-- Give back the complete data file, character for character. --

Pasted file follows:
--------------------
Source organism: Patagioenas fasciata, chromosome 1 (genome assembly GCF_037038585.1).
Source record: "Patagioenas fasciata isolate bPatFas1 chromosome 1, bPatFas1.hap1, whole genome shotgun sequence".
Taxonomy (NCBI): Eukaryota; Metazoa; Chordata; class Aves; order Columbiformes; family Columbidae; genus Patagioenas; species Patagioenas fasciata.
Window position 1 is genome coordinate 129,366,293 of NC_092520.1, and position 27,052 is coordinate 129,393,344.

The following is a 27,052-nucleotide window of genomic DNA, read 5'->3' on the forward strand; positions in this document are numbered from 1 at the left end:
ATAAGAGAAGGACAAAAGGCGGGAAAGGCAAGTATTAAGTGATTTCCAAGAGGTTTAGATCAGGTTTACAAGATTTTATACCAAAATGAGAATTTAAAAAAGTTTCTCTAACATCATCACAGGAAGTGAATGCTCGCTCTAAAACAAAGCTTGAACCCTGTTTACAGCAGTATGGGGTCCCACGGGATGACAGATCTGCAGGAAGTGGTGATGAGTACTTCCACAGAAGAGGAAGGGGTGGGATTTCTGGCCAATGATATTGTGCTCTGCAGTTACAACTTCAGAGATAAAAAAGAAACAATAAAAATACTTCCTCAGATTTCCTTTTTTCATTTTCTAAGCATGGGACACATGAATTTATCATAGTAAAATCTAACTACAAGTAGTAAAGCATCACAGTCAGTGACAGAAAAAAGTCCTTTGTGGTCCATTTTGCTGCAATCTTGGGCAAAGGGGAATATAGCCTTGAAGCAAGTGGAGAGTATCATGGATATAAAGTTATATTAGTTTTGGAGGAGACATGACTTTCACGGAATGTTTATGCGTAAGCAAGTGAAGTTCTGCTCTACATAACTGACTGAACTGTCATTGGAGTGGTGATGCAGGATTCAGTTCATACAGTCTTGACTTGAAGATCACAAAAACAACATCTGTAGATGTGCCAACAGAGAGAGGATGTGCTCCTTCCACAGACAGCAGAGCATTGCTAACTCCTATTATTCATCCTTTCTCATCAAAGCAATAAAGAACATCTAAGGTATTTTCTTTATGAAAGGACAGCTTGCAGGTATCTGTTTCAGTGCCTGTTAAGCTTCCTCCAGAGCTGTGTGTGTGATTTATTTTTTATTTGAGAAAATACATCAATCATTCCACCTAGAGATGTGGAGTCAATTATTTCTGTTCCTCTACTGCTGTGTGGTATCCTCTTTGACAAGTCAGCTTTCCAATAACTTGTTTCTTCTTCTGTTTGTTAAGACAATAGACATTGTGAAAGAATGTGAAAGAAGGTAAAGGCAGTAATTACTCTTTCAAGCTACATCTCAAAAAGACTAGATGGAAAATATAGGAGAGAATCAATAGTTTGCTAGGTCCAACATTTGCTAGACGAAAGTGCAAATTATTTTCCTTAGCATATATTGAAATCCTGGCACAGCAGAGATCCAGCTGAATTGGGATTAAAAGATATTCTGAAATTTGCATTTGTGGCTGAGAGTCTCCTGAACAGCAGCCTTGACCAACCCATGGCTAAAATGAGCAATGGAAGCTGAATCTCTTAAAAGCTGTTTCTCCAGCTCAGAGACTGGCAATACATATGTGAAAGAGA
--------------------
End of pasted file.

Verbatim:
Source organism: Patagioenas fasciata, chromosome 1 (genome assembly GCF_037038585.1).
Source record: "Patagioenas fasciata isolate bPatFas1 chromosome 1, bPatFas1.hap1, whole genome shotgun sequence".
Taxonomy (NCBI): Eukaryota; Metazoa; Chordata; class Aves; order Columbiformes; family Columbidae; genus Patagioenas; species Patagioenas fasciata.
Window position 1 is genome coordinate 129,366,293 of NC_092520.1, and position 27,052 is coordinate 129,393,344.

The following is a 27,052-nucleotide window of genomic DNA, read 5'->3' on the forward strand; positions in this document are numbered from 1 at the left end:
ATAAGAGAAGGACAAAAGGCGGGAAAGGCAAGTATTAAGTGATTTCCAAGAGGTTTAGATCAGGTTTACAAGATTTTATACCAAAATGAGAATTTAAAAAAGTTTCTCTAACATCATCACAGGAAGTGAATGCTCGCTCTAAAACAAAGCTTGAACCCTGTTTACAGCAGTATGGGGTCCCACGGGATGACAGATCTGCAGGAAGTGGTGATGAGTACTTCCACAGAAGAGGAAGGGGTGGGATTTCTGGCCAATGATATTGTGCTCTGCAGTTACAACTTCAGAGATAAAAAAGAAACAATAAAAATACTTCCTCAGATTTCCTTTTTTCATTTTCTAAGCATGGGACACATGAATTTATCATAGTAAAATCTAACTACAAGTAGTAAAGCATCACAGTCAGTGACAGAAAAAAGTCCTTTGTGGTCCATTTTGCTGCAATCTTGGGCAAAGGGGAATATAGCCTTGAAGCAAGTGGAGAGTATCATGGATATAAAGTTATATTAGTTTTGGAGGAGACATGACTTTCACGGAATGTTTATGCGTAAGCAAGTGAAGTTCTGCTCTACATAACTGACTGAACTGTCATTGGAGTGGTGATGCAGGATTCAGTTCATACAGTCTTGACTTGAAGATCACAAAAACAACATCTGTAGATGTGCCAACAGAGAGAGGATGTGCTCCTTCCACAGACAGCAGAGCATTGCTAACTCCTATTATTCATCCTTTCTCATCAAAGCAATAAAGAACATCTAAGGTATTTTCTTTATGAAAGGACAGCTTGCAGGTATCTGTTTCAGTGCCTGTTAAGCTTCCTCCAGAGCTGTGTGTGTGATTTATTTTTTATTTGAGAAAATACATCAATCATTCCACCTAGAGATGTGGAGTCAATTATTTCTGTTCCTCTACTGCTGTGTGGTATCCTCTTTGACAAGTCAGCTTTCCAATAACTTGTTTCTTCTTCTGTTTGTTAAGACAATAGACATTGTGAAAGAATGTGAAAGAAGGTAAAGGCAGTAATTACTCTTTCAAGCTACATCTCAAAAAGACTAGATGGAAAATATAGGAGAGAATCAATAGTTTGCTAGGTCCAACATTTGCTAGACGAAAGTGCAAATTATTTTCCTTAGCATATATTGAAATCCTGGCACAGCAGAGATCCAGCTGAATTGGGATTAAAAGATATTCTGAAATTTGCATTTGTGGCTGAGAGTCTCCTGAACAGCAGCCTTGACCAACCCATGGCTAAAATGAGCAATGGAAGCTGAATCTCTTAAAAGCTGTTTCTCCAGCTCAGAGACTGGCAATACATATGTGAAAGAGA